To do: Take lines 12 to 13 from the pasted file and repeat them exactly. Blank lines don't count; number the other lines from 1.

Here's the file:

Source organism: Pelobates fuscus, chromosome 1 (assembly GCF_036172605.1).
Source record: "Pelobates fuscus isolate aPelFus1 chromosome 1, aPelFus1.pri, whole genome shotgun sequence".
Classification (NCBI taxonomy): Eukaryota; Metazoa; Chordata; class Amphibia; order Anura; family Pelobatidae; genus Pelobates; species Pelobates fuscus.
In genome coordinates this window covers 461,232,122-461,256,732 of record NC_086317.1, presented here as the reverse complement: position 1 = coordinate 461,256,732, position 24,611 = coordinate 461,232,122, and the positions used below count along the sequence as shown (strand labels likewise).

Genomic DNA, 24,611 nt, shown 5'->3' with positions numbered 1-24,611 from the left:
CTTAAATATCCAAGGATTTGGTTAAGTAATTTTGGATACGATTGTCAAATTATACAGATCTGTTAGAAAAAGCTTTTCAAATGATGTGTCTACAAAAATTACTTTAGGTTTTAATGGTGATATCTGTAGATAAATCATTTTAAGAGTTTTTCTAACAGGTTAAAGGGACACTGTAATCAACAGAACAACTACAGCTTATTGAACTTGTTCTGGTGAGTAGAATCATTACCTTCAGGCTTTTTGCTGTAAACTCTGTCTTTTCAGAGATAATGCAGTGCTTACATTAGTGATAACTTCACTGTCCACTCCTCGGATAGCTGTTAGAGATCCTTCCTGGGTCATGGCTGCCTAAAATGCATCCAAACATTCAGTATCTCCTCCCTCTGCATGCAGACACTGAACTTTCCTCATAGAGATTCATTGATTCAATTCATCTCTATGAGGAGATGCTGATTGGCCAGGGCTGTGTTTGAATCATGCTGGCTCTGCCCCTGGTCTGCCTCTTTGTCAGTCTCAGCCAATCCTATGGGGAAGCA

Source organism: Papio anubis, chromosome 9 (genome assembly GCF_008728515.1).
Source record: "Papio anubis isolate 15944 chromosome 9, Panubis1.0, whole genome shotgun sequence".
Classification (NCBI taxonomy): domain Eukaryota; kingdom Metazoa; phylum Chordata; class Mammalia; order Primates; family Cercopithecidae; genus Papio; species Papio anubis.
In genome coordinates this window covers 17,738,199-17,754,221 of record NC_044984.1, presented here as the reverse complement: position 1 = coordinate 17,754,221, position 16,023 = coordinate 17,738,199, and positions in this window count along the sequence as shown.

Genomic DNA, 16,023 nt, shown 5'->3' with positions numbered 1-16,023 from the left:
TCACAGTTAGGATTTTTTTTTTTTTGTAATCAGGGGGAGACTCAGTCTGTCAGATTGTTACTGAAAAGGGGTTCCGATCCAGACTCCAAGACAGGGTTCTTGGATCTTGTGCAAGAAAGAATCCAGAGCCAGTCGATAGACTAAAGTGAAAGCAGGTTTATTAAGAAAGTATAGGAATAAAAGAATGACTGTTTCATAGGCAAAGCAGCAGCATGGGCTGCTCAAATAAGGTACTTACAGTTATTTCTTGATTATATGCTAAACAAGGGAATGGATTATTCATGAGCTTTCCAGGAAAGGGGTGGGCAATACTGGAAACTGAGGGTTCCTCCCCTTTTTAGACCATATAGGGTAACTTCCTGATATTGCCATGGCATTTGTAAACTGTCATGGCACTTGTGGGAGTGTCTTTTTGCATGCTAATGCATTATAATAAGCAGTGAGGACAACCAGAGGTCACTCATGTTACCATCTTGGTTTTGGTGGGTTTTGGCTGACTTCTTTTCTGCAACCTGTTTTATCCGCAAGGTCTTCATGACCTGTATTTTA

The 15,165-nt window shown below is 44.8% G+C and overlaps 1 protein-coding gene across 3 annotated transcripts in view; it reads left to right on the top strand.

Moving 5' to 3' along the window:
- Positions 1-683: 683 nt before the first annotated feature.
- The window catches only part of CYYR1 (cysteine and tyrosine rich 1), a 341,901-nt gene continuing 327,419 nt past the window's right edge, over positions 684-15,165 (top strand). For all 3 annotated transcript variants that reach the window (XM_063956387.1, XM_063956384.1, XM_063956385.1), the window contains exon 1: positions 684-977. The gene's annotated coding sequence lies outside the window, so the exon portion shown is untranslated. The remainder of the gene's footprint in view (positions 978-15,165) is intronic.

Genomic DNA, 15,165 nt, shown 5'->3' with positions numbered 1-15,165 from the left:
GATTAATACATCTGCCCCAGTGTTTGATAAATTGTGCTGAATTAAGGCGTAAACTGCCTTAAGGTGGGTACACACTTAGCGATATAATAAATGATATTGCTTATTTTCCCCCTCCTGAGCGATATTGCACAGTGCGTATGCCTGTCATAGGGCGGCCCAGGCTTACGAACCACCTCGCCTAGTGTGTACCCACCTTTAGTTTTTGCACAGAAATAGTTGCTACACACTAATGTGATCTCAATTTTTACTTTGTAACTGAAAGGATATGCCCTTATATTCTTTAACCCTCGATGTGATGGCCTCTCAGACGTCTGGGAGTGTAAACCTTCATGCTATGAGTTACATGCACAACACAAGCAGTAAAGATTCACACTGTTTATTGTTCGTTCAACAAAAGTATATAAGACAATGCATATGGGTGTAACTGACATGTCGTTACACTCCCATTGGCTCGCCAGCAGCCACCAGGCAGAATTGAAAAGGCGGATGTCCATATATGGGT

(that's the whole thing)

TCACAGTTAGGATTTTTTTTTTTTTGTAATCAGGGGGAGACTCAGTCTGTCAGATTGTTACTGAAAAGGGGTTCCGATCCAGACTCCAAGACAGGGTTCTTGGATCTTGTGCAAGAAAGAATCCAGAGCCAGTCGATAGACTAAAGTGAAAGCAGGTTTATTAAGAAAGTATAGGAATAAAAGAATGACTGTTTCATAGGCAAAGCAGCAGCATGGGCTGCTCAAATAAGGTACTTACAGTTATTTCTTGATTATATGCTAAACAAGGGAATGGATTATTCATGAGCTTTCCAGGAAAGGGGTGGGCAATACTGGAAACTGAGGGTTCCTCCCCTTTTTAGACCATATAGGGTAACTTCCTGATATTGCCATGGCATTTGTAAACTGTCATGGCACTTGTGGGAGTGTCTTTTTGCATGCTAATGCATTATAATAAGCAGTGAGGACAACCAGAGGTCACTCATGTTACCATCTTGGTTTTGGTGGGTTTTGGCTGACTTCTTTTCTGCAACCTGTTTTATCCGCAAGGTCTTCATGACCTGTATTTTA

The 15,165-nt window shown below is 44.8% G+C and overlaps 1 protein-coding gene across 3 annotated transcripts in view; it reads left to right on the top strand.